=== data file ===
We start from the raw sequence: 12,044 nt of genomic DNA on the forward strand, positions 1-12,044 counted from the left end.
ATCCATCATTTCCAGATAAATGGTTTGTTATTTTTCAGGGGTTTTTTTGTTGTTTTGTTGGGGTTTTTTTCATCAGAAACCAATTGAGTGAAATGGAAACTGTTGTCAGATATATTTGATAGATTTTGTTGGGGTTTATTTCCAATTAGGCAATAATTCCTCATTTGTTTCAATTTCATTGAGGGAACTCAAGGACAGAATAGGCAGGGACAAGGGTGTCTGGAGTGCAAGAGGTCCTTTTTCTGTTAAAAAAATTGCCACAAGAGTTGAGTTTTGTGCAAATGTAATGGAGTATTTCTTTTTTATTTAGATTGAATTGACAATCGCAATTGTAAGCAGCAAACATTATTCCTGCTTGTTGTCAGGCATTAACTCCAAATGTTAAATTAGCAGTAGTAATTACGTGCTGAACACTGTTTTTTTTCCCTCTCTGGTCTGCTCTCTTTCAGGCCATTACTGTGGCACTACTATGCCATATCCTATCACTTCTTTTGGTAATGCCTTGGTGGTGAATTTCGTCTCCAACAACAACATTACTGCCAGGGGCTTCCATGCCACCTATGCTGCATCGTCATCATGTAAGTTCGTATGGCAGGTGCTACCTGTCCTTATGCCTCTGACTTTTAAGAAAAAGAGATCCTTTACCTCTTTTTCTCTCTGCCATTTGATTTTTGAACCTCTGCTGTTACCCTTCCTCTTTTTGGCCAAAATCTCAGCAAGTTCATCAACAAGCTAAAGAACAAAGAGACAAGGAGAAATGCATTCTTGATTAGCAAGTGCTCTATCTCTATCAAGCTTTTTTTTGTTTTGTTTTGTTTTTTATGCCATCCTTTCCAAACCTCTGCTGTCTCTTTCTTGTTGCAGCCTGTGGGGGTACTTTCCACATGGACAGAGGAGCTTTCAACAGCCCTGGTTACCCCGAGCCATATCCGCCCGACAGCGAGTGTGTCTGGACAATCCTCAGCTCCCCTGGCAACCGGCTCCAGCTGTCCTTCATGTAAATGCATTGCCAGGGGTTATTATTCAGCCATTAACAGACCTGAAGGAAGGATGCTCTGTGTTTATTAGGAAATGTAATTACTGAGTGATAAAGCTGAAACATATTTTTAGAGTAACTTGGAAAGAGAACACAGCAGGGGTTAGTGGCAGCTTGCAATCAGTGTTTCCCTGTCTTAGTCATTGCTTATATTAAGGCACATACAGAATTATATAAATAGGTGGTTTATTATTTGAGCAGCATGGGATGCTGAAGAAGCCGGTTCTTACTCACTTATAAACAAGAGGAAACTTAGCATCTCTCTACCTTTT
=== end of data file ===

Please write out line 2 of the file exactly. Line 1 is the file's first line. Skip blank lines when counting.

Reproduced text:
ATCCATCATTTCCAGATAAATGGTTTGTTATTTTTCAGGGGTTTTTTTGTTGTTTTGTTGGGGTTTTTTTCATCAGAAACCAATTGAGTGAAATGGAAACTGTTGTCAGATATATTTGATAGATTTTGTTGGGGTTTATTTCCAATTAGGCAATAATTCCTCATTTGTTTCAATTTCATTGAGGGAACTCAAGGACAGAATAGGCAGGGACAAGGGTGTCTGGAGTGCAAGAGGTCCTTTTTCTGTTAAAAAAATTGCCACAAGAGTTGAGTTTTGTGCAAATGTAATGGAGTATTTCTTTTTTATTTAGATTGAATTGACAATCGCAATTGTAAGCAGCAAACATTATTCCTGCTTGTTGTCAGGCATTAACTCCAAATGTTAAATTAGCAGTAGTAATTACGTGCTGAACACTGTTTTTTTTCCCTCTCTGGTCTGCTCTCTTTCAGGCCATTACTGTGGCACTACTATGCCATATCCTATCACTTCTTTTGGTAATGCCTTGGTGGTGAATTTCGTCTCCAACAACAACATTACTGCCAGGGGCTTCCATGCCACCTATGCTGCATCGTCATCATGTAAGTTCGTATGGCAGGTGCTACCTGTCCTTATGCCTCTGACTTTTAAGAAAAAGAGATCCTTTACCTCTTTTTCTCTCTGCCATTTGATTTTTGAACCTCTGCTGTTACCCTTCCTCTTTTTGGCCAAAATCTCAGCAAGTTCATCAACAAGCTAAAGAACAAAGAGACAAGGAGAAATGCATTCTTGATTAGCAAGTGCTCTATCTCTATCAAGCTTTTTTTTGTTTTGTTTTGTTTTTTATGCCATCCTTTCCAAACCTCTGCTGTCTCTTTCTTGTTGCAGCCTGTGGGGGTACTTTCCACATGGACAGAGGAGCTTTCAACAGCCCTGGTTACCCCGAGCCATATCCGCCCGACAGCGAGTGTGTCTGGACAATCCTCAGCTCCCCTGGCAACCGGCTCCAGCTGTCCTTCATGTAAATGCATTGCCAGGGGTTATTATTCAGCCATTAACAGACCTGAAGGAAGGATGCTCTGTGTTTATTAGGAAATGTAATTACTGAGTGATAAAGCTGAAACATATTTTTAGAGTAACTTGGAAAGAGAACACAGCAGGGGTTAGTGGCAGCTTGCAATCAGTGTTTCCCTGTCTTAGTCATTGCTTATATTAAGGCACATACAGAATTATATAAATAGGTGGTTTATTATTTGAGCAGCATGGGATGCTGAAGAAGCCGGTTCTTACTCACTTATAAACAAGAGGAAACTTAGCATCTCTCTACCTTTT